The lacklustre Directorate of Employment is hardly a place that can bring hope to the job seekers who knock at its doors
On a long stretch of road is a building with all the vibes of a sarkari daftar. Its greying, crumbling walls giving out little hope that it can ensure job security. This is the Directorate of Employment in the Capital.
And this is where 25-year-old Dev Dutt came in search for an answer — an end to the misery of being jobless for more than two months. He could have spared himself the trouble, for since 2009 all those seeking help for employment through the government department are expected to log into its portal and apply. The catch is, the website has been dysfunctional for the past two months at least.
So first, Dutt went from his home in Noida to the employment exchange at Connaught Place, where he was redirected to the head office. His sad smile tells of the rejections he has faced already. He studied till 10th grade, after which he took a course to become a two-wheeler technician — a skill he has been able to practise since 2003.
His father ran a repair shop which they lost to the sealing drive in the city. “My grandfather, who is now retired, got his job decades ago from the job centre; he asked me to do the same”. But his next stop at the Pusa Road office was infructuous.
A man at the entrance asked him to go online and register on a website which will not function at least for 15 more days. The reason given for this gap is that they are changing from the National Informatics Centre service provider to a cloud-based one.
Vivekananda Sharma, an SREO with the directorate of employment, says that presently they have about 12 lakh people registered on their portal, whereas India’s unemployment figures are in the region of 31 million. Whether they all continue to be jobseekers, he does not know. Most of the people approaching them for help are those who have only studied upto Class 8-12, Sharma says. Apparently, the more qualified lot “usually know about various other sources to apply to”.
Dearth of jobs
While many may know how to apply, the question remains: Are there enough jobs for all those seeking one?
The National Sample Survey Office’s (NSSO’s) latest jobs survey shows that unemployment rate in India was at a 45-year-high of 6.1% in 2017-18. This was the year after the government demonetised high-value currency notes in November 2016.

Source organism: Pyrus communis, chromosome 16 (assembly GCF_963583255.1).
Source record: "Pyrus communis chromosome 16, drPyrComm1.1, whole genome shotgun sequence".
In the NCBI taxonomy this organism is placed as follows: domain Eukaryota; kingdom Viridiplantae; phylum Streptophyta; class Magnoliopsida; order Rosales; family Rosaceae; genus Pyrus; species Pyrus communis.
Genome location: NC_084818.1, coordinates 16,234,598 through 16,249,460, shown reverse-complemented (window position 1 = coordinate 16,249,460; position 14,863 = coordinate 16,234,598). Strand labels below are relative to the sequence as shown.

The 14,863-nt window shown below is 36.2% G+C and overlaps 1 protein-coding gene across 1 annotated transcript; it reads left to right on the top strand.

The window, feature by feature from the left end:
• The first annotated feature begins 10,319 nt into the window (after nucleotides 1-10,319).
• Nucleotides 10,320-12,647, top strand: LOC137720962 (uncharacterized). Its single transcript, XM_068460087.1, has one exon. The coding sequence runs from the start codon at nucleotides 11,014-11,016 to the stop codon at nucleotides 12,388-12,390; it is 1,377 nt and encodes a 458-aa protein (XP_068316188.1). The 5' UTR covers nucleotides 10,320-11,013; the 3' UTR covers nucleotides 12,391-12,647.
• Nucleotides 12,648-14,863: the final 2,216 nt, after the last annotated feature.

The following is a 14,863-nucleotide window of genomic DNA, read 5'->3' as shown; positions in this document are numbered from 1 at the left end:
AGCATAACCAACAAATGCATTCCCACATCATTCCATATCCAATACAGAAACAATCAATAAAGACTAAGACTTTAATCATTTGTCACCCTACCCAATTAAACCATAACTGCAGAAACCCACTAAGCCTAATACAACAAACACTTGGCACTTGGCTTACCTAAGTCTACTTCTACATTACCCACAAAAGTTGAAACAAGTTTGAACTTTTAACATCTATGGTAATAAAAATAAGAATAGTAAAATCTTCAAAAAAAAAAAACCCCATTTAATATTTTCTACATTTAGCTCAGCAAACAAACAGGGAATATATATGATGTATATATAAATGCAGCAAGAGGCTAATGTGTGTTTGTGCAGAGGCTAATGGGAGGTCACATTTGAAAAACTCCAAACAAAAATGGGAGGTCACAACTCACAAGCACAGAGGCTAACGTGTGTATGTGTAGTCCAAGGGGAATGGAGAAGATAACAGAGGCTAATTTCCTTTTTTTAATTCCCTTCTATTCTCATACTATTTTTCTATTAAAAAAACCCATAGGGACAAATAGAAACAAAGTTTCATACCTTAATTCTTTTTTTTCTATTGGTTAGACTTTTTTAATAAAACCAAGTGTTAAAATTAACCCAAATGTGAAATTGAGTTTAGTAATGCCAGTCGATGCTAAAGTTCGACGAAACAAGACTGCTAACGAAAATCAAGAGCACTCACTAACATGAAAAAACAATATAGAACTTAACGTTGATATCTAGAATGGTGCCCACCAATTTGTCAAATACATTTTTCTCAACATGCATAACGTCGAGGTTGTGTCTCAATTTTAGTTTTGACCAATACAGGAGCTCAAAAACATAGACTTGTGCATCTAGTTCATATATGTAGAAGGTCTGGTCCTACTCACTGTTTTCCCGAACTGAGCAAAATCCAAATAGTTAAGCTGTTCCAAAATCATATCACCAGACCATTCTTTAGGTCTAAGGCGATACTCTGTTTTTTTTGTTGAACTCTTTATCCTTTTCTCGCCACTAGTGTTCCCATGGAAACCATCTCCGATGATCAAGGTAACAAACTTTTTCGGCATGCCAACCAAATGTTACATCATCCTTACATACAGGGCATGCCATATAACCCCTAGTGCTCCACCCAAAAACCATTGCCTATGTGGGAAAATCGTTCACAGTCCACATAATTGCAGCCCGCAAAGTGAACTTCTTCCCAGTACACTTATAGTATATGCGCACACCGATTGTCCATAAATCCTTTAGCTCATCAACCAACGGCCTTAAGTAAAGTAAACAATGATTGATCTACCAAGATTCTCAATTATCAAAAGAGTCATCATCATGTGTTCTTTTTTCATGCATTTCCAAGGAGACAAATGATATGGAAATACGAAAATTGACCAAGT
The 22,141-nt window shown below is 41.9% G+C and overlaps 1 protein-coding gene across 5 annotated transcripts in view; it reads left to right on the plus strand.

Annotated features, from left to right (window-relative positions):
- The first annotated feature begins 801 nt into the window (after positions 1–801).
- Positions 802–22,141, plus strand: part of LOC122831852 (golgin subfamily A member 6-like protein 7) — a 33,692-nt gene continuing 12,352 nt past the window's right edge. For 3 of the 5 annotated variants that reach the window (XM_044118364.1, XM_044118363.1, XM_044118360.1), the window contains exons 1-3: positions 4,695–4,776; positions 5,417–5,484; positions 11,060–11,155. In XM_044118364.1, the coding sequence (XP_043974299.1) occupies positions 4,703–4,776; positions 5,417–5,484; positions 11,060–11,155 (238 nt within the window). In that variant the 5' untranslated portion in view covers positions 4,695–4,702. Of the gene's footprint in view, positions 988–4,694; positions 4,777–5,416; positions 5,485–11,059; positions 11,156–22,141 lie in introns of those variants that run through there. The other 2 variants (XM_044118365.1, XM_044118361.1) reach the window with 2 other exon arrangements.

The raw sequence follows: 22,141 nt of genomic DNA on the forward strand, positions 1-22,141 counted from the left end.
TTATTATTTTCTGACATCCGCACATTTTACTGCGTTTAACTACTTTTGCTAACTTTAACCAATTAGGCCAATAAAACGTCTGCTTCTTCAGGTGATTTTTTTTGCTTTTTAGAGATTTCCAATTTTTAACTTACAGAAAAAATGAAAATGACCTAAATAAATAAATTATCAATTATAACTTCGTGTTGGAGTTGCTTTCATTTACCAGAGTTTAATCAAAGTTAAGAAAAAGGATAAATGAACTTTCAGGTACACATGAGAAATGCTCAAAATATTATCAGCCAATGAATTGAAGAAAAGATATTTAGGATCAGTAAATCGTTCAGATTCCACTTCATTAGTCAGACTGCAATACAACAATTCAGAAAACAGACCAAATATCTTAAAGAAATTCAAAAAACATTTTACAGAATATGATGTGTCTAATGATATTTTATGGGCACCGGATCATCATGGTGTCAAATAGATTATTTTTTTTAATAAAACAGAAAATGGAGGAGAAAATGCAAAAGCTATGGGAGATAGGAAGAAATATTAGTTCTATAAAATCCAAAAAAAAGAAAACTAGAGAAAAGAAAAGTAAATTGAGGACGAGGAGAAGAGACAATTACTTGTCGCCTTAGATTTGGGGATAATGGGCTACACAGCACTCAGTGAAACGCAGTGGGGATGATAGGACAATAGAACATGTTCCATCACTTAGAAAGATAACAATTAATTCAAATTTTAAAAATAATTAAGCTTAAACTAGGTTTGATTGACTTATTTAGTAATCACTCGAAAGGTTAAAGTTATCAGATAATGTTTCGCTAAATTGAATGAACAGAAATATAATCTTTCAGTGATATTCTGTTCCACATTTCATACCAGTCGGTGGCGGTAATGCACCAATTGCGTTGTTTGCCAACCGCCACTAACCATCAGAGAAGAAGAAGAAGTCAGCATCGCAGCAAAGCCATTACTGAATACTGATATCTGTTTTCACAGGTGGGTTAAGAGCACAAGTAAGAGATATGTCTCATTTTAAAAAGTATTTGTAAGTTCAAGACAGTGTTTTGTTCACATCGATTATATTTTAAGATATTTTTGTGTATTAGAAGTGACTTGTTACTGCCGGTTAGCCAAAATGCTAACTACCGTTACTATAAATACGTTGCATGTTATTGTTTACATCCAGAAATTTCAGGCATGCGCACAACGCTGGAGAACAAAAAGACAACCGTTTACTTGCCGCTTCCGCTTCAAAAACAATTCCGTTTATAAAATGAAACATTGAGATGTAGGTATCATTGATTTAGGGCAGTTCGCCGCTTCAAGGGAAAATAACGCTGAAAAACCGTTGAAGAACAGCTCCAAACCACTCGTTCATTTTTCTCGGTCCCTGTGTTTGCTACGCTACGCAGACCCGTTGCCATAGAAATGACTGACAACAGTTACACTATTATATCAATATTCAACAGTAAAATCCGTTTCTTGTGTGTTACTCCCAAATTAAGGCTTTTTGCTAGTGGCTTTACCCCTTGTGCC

It is believed that the report has been kept back as the government does not want to show the detrimental effects on jobs after the shock demonetisation. This unemployment report would affect how the current government is seen, one which had promised 10 crore new jobs every year under the then Prime Minister hopeful Narendra Modi.
PC Mohanan, the acting chairperson of the National Statistical Commission and JV Meenakshi, another member of the organisation resigned from their posts, alleging that the government is sitting on the publication of the figures.
While the Niti Aayog Vice Chairman Rajiv Kumar was quick to defend the office, saying the report was only a draft one, Mohanan denied the same.
Now what we have in our hands, from the report which was leaked to Business Standard, is that unemployment is higher in urban areas at 7.8 per cent as compared to 5.3 per cent in rural areas of the country.
As much as half of India’s working-age population (15 years and above), for the first time, is not contributing to any economic activity, according to the report. The labour force participation rate (LFPR) — the share of the population who are either working or available for work — stood at 49.8% in 2017-18, falling sharply from 55.9% in 2011-12. More than a decade ago, in 2004-05, 63.7 per cent of the population was part of the labour force.
Niti Aayog CEO Amitabh Kant also denied the report’s findings and said that the country was creating adequate number of jobs for new entrants but perhaps “not creating high quality jobs”.
The Modi government, in the past, has projected no worrying trends in the job market. Last year in April, it said that 3.11 million jobs were added between September 2017 and February 2018 based on employee payroll data.
While the numbers may seem large, they are not large enough. The World Bank estimates that India needs to generate at least 8.1 million jobs every year to maintain its employment rate.
It also mentioned how every month, the working age increased by 1.3 million people.
So what will the next step be?
Going to the fair is one way to find a job
The Delhi government’s mega job fair had 26,000 people in attendance this year, a significantly lower footfall than the first one in 2015 which had 40,000 visitors.
In that event, 60 companies had participated and 10,000 persons went through the next step and were interviewed, out of which 7,600 individuals were recruited by the companies. Many were drafted for security services, hospitality and BPOs.
This year, 5,600 were recruited from those who have studied till Class 10 to MBA holders, says Vivekanda Sharma of the Directorate of Employment.
The new trend in this event, Sharma says, was of more women being recruited. He pointed at BPOs and Patanjali, which hired women for its stores.
Another job fair is being planned in the Capital for November or December this year.
While we sat in his office, a call was made by a potential recruiter who had 500 vacancies for those having studied from 10th to 12th grade. They offered to train the potential employees and pay them a stipend.
When asked how they verify the veracity of the organisation, Sharma said they “google” and take undertakings from the companies.
According to Sharma, there’s also a central government funded career counselling centre set to be launched by March this year in RK Puram, Delhi. This space will also work as an employment centre.